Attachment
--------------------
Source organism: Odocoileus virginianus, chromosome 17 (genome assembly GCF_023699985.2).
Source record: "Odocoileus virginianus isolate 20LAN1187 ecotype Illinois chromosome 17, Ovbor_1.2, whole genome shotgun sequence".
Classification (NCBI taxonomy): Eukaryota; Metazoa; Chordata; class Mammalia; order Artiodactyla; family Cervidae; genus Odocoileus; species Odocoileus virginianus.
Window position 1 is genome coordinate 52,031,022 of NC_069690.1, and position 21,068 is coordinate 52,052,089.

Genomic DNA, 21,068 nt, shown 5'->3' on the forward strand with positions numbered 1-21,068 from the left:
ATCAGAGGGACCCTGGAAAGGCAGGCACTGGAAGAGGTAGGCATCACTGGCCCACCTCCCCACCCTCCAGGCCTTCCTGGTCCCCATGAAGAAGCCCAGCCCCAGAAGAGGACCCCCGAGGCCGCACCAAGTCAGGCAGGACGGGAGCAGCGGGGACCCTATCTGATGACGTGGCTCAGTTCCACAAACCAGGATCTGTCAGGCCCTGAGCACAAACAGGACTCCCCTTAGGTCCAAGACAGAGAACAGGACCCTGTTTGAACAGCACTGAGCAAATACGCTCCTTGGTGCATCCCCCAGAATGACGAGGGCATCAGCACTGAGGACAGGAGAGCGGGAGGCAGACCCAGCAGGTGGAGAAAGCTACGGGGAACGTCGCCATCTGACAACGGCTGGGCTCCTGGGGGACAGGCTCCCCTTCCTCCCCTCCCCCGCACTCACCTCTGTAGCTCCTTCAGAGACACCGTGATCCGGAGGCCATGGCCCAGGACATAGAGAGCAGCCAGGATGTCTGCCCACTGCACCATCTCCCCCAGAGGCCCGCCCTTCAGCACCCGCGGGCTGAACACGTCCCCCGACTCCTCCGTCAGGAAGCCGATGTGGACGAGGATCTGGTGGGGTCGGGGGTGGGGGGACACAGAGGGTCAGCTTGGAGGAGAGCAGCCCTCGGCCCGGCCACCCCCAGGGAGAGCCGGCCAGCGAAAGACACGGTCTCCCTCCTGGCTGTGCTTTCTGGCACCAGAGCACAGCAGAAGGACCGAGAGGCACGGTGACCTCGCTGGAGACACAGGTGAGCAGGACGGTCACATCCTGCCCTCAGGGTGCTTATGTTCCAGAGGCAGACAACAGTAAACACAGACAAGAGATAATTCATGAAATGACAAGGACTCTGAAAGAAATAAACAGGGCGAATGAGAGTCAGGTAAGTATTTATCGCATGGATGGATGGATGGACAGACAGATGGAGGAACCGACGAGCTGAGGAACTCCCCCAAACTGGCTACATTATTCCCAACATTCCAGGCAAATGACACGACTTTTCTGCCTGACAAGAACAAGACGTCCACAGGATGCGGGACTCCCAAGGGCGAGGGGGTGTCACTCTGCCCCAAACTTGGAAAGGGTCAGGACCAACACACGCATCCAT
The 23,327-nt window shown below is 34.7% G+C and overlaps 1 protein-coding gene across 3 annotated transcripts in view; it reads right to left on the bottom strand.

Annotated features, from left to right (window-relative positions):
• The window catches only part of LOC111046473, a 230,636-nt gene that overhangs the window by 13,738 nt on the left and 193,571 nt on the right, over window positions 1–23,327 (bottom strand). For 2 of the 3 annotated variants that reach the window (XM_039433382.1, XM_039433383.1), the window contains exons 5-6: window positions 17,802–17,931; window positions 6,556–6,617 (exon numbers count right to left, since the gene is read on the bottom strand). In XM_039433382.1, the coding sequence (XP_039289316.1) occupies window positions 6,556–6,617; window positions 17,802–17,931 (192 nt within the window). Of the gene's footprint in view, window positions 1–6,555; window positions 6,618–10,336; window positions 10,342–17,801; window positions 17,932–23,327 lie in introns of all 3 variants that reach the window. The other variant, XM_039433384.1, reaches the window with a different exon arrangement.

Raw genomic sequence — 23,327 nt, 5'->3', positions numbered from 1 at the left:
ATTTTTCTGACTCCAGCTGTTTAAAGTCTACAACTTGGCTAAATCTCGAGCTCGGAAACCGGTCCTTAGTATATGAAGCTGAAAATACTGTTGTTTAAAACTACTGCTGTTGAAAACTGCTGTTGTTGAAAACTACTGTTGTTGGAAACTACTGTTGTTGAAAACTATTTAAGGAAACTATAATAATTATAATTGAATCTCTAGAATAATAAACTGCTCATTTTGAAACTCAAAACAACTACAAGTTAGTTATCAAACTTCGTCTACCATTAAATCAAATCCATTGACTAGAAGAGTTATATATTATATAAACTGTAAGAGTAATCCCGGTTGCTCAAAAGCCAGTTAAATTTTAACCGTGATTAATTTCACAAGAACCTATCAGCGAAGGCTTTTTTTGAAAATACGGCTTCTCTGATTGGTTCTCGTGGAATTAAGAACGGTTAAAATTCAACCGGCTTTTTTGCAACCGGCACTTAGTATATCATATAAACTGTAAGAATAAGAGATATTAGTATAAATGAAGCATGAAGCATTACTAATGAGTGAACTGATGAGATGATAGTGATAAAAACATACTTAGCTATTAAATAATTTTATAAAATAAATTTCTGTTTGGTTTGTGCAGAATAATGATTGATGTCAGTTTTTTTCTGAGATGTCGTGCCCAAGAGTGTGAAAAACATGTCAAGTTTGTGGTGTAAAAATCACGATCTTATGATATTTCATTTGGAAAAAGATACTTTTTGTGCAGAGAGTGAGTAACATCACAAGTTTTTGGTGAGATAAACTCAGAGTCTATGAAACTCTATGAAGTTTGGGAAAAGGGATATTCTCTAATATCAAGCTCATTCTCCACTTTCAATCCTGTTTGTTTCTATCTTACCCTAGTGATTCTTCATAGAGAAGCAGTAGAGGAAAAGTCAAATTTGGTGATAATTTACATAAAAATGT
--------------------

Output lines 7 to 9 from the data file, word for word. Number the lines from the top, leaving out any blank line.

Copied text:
The 23,327-nt window shown below is 34.7% G+C and overlaps 1 protein-coding gene across 3 annotated transcripts in view; it reads right to left on the bottom strand.

Annotated features, from left to right (window-relative positions):
• The window catches only part of LOC111046473, a 230,636-nt gene that overhangs the window by 13,738 nt on the left and 193,571 nt on the right, over window positions 1–23,327 (bottom strand). For 2 of the 3 annotated variants that reach the window (XM_039433382.1, XM_039433383.1), the window contains exons 5-6: window positions 17,802–17,931; window positions 6,556–6,617 (exon numbers count right to left, since the gene is read on the bottom strand). In XM_039433382.1, the coding sequence (XP_039289316.1) occupies window positions 6,556–6,617; window positions 17,802–17,931 (192 nt within the window). Of the gene's footprint in view, window positions 1–6,555; window positions 6,618–10,336; window positions 10,342–17,801; window positions 17,932–23,327 lie in introns of all 3 variants that reach the window. The other variant, XM_039433384.1, reaches the window with a different exon arrangement.